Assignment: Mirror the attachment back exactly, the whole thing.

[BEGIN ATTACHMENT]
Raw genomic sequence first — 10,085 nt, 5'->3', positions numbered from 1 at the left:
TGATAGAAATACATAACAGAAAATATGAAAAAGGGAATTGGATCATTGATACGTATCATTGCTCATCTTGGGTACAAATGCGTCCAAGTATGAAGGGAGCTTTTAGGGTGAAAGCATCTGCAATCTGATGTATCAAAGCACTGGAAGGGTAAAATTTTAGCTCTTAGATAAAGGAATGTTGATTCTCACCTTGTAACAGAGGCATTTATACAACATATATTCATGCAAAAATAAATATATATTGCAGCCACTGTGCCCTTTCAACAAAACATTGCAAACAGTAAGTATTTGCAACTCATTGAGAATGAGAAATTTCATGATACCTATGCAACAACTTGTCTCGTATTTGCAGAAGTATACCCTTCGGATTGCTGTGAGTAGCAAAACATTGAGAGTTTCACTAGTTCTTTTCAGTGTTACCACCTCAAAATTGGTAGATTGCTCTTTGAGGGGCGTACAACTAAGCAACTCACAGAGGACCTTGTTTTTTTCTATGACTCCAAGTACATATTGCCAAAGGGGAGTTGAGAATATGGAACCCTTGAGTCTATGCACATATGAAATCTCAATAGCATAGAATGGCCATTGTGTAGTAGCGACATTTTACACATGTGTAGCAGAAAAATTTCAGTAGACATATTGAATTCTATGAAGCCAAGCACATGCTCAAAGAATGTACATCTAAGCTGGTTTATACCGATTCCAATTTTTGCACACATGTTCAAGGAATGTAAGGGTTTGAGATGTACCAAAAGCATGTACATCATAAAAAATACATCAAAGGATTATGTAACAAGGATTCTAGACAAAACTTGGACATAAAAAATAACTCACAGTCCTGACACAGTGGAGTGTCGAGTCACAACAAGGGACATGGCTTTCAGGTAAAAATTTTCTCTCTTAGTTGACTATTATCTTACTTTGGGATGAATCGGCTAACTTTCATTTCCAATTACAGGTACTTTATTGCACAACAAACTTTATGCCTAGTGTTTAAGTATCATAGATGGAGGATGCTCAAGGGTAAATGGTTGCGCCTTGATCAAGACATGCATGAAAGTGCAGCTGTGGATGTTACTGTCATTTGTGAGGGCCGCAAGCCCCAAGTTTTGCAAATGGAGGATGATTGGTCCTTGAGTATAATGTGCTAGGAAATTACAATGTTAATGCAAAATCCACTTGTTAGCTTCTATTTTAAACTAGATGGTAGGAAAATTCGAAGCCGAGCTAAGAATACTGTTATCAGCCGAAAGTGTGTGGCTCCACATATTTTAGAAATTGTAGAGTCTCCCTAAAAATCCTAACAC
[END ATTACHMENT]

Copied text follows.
Raw genomic sequence first — 10,085 nt, 5'->3', positions numbered from 1 at the left:
TGATAGAAATACATAACAGAAAATATGAAAAAGGGAATTGGATCATTGATACGTATCATTGCTCATCTTGGGTACAAATGCGTCCAAGTATGAAGGGAGCTTTTAGGGTGAAAGCATCTGCAATCTGATGTATCAAAGCACTGGAAGGGTAAAATTTTAGCTCTTAGATAAAGGAATGTTGATTCTCACCTTGTAACAGAGGCATTTATACAACATATATTCATGCAAAAATAAATATATATTGCAGCCACTGTGCCCTTTCAACAAAACATTGCAAACAGTAAGTATTTGCAACTCATTGAGAATGAGAAATTTCATGATACCTATGCAACAACTTGTCTCGTATTTGCAGAAGTATACCCTTCGGATTGCTGTGAGTAGCAAAACATTGAGAGTTTCACTAGTTCTTTTCAGTGTTACCACCTCAAAATTGGTAGATTGCTCTTTGAGGGGCGTACAACTAAGCAACTCACAGAGGACCTTGTTTTTTTCTATGACTCCAAGTACATATTGCCAAAGGGGAGTTGAGAATATGGAACCCTTGAGTCTATGCACATATGAAATCTCAATAGCATAGAATGGCCATTGTGTAGTAGCGACATTTTACACATGTGTAGCAGAAAAATTTCAGTAGACATATTGAATTCTATGAAGCCAAGCACATGCTCAAAGAATGTACATCTAAGCTGGTTTATACCGATTCCAATTTTTGCACACATGTTCAAGGAATGTAAGGGTTTGAGATGTACCAAAAGCATGTACATCATAAAAAATACATCAAAGGATTATGTAACAAGGATTCTAGACAAAACTTGGACATAAAAAATAACTCACAGTCCTGACACAGTGGAGTGTCGAGTCACAACAAGGGACATGGCTTTCAGGTAAAAATTTTCTCTCTTAGTTGACTATTATCTTACTTTGGGATGAATCGGCTAACTTTCATTTCCAATTACAGGTACTTTATTGCACAACAAACTTTATGCCTAGTGTTTAAGTATCATAGATGGAGGATGCTCAAGGGTAAATGGTTGCGCCTTGATCAAGACATGCATGAAAGTGCAGCTGTGGATGTTACTGTCATTTGTGAGGGCCGCAAGCCCCAAGTTTTGCAAATGGAGGATGATTGGTCCTTGAGTATAATGTGCTAGGAAATTACAATGTTAATGCAAAATCCACTTGTTAGCTTCTATTTTAAACTAGATGGTAGGAAAATTCGAAGCCGAGCTAAGAATACTGTTATCAGCCGAAAGTGTGTGGCTCCACATATTTTAGAAATTGTAGAGTCTCCCTAAAAATCCTAACAC